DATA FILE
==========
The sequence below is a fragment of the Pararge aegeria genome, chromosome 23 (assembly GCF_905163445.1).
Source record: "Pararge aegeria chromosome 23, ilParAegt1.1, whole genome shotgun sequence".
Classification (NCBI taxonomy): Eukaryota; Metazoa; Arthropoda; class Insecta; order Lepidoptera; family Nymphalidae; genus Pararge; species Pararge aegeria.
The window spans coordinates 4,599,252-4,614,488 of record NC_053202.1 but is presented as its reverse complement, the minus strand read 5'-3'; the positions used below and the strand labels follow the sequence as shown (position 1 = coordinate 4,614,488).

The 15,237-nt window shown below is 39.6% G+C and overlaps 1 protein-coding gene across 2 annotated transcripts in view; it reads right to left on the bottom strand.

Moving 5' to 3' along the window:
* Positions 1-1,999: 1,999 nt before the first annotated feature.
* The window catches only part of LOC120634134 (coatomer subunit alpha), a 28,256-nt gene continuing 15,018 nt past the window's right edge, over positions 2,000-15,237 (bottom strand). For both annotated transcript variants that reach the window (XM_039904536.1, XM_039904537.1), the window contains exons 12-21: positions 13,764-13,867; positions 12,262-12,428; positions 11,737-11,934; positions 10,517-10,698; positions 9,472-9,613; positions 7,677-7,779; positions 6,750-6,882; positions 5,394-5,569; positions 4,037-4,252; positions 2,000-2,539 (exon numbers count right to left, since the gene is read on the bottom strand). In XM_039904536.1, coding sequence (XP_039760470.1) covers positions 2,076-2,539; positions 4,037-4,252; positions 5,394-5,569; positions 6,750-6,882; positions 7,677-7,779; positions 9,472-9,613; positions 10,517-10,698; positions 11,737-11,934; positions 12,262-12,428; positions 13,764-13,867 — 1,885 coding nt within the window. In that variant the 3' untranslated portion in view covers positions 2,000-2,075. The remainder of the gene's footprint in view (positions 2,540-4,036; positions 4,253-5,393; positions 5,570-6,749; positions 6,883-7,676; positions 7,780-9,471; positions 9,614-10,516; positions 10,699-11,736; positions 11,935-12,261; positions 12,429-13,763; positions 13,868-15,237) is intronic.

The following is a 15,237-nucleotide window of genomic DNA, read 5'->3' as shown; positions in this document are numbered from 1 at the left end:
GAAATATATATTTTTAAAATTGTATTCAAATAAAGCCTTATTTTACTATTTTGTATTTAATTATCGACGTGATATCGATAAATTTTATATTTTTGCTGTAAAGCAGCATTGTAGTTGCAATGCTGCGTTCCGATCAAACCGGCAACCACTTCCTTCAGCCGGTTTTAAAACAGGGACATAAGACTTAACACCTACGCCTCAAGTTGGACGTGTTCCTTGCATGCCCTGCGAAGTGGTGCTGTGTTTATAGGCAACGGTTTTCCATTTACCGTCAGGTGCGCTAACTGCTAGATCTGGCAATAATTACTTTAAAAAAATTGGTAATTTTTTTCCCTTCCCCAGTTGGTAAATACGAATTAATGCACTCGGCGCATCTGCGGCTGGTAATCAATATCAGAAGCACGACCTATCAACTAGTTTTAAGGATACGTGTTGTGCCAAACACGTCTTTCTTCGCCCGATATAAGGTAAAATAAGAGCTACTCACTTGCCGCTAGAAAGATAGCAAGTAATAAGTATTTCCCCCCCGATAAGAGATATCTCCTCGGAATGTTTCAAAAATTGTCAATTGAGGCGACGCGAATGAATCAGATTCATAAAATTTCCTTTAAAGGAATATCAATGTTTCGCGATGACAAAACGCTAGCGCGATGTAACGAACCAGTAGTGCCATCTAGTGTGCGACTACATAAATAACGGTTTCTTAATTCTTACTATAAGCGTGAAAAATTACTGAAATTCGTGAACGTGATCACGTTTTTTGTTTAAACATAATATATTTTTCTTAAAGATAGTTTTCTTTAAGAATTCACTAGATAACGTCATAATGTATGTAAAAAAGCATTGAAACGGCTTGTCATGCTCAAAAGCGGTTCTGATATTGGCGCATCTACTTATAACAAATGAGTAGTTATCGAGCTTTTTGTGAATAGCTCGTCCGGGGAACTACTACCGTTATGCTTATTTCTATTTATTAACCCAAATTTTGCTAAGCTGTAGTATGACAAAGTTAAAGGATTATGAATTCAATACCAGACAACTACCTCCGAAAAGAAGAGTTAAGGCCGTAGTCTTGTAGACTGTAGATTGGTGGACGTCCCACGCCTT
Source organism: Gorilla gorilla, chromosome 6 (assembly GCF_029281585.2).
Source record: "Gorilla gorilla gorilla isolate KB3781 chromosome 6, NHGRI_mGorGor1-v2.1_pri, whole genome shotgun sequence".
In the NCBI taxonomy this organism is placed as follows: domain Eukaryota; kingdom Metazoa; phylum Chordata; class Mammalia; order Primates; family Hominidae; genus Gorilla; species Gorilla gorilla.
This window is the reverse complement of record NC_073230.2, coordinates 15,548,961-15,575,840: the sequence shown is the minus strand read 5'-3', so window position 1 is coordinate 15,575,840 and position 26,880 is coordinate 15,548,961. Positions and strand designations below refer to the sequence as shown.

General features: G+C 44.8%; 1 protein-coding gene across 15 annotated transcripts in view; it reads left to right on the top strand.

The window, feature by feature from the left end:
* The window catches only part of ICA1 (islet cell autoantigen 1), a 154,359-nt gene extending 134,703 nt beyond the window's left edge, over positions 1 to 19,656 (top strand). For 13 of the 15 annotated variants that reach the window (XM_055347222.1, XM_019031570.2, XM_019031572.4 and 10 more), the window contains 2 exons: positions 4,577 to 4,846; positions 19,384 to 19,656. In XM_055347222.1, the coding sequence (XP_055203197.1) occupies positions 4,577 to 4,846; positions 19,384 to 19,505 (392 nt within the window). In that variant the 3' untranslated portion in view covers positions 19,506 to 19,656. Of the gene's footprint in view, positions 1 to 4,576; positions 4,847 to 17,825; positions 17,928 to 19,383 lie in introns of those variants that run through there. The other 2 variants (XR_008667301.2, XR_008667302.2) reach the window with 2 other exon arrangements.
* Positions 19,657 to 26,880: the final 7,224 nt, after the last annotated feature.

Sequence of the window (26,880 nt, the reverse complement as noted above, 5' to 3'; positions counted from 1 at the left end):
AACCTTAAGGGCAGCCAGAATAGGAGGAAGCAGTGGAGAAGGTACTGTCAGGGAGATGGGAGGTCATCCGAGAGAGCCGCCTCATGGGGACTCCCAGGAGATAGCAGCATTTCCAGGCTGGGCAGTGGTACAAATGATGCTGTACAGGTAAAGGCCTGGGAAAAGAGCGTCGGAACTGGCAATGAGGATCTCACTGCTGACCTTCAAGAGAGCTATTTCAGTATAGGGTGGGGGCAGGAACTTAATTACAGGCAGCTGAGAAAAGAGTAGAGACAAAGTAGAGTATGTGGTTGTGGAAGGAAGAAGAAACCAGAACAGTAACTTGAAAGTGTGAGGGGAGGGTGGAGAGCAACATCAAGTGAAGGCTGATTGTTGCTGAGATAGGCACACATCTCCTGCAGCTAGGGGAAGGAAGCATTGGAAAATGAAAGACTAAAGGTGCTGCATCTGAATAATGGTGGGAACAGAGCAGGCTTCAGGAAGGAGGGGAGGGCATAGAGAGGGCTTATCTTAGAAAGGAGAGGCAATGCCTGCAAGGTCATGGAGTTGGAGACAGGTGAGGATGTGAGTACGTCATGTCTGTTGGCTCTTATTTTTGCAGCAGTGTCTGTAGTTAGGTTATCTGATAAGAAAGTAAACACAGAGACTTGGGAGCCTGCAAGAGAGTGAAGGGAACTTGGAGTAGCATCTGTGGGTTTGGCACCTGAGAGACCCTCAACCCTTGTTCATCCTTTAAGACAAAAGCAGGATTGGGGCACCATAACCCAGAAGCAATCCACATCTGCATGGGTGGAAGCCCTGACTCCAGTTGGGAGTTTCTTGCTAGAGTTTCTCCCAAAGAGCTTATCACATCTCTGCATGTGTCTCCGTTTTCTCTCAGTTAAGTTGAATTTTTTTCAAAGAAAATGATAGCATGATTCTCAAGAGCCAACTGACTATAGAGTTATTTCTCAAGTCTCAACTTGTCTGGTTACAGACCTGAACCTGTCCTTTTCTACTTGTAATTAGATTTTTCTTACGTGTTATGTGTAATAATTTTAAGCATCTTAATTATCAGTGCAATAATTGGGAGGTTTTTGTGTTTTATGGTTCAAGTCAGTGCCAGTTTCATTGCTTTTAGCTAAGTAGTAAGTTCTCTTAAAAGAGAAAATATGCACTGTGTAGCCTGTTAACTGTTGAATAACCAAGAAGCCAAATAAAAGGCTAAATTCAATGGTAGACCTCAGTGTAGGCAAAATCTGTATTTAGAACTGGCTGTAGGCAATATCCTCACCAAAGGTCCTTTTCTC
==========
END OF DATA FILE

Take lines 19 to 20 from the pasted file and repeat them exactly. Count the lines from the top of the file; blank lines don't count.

Sequence of the window (26,880 nt, the reverse complement as noted above, 5' to 3'; positions counted from 1 at the left end):
AACCTTAAGGGCAGCCAGAATAGGAGGAAGCAGTGGAGAAGGTACTGTCAGGGAGATGGGAGGTCATCCGAGAGAGCCGCCTCATGGGGACTCCCAGGAGATAGCAGCATTTCCAGGCTGGGCAGTGGTACAAATGATGCTGTACAGGTAAAGGCCTGGGAAAAGAGCGTCGGAACTGGCAATGAGGATCTCACTGCTGACCTTCAAGAGAGCTATTTCAGTATAGGGTGGGGGCAGGAACTTAATTACAGGCAGCTGAGAAAAGAGTAGAGACAAAGTAGAGTATGTGGTTGTGGAAGGAAGAAGAAACCAGAACAGTAACTTGAAAGTGTGAGGGGAGGGTGGAGAGCAACATCAAGTGAAGGCTGATTGTTGCTGAGATAGGCACACATCTCCTGCAGCTAGGGGAAGGAAGCATTGGAAAATGAAAGACTAAAGGTGCTGCATCTGAATAATGGTGGGAACAGAGCAGGCTTCAGGAAGGAGGGGAGGGCATAGAGAGGGCTTATCTTAGAAAGGAGAGGCAATGCCTGCAAGGTCATGGAGTTGGAGACAGGTGAGGATGTGAGTACGTCATGTCTGTTGGCTCTTATTTTTGCAGCAGTGTCTGTAGTTAGGTTATCTGATAAGAAAGTAAACACAGAGACTTGGGAGCCTGCAAGAGAGTGAAGGGAACTTGGAGTAGCATCTGTGGGTTTGGCACCTGAGAGACCCTCAACCCTTGTTCATCCTTTAAGACAAAAGCAGGATTGGGGCACCATAACCCAGAAGCAATCCACATCTGCATGGGTGGAAGCCCTGACTCCAGTTGGGAGTTTCTTGCTAGAGTTTCTCCCAAAGAGCTTATCACATCTCTGCATGTGTCTCCGTTTTCTCTCAGTTAAGTTGAATTTTTTTCAAAGAAAATGATAGCATGATTCTCAAGAGCCAACTGACTATAGAGTTATTTCTCAAGTCTCAACTTGTCTGGTTACAGACCTGAACCTGTCCTTTTCTACTTGTAATTAGATTTTTCTTACGTGTTATGTGTAATAATTTTAAGCATCTTAATTATCAGTGCAATAATTGGGAGGTTTTTGTGTTTTATGGTTCAAGTCAGTGCCAGTTTCATTGCTTTTAGCTAAGTAGTAAGTTCTCTTAAAAGAGAAAATATGCACTGTGTAGCCTGTTAACTGTTGAATAACCAAGAAGCCAAATAAAAGGCTAAATTCAATGGTAGACCTCAGTGTAGGCAAAATCTGTATTTAGAACTGGCTGTAGGCAATATCCTCACCAAAGGTCCTTTTCTC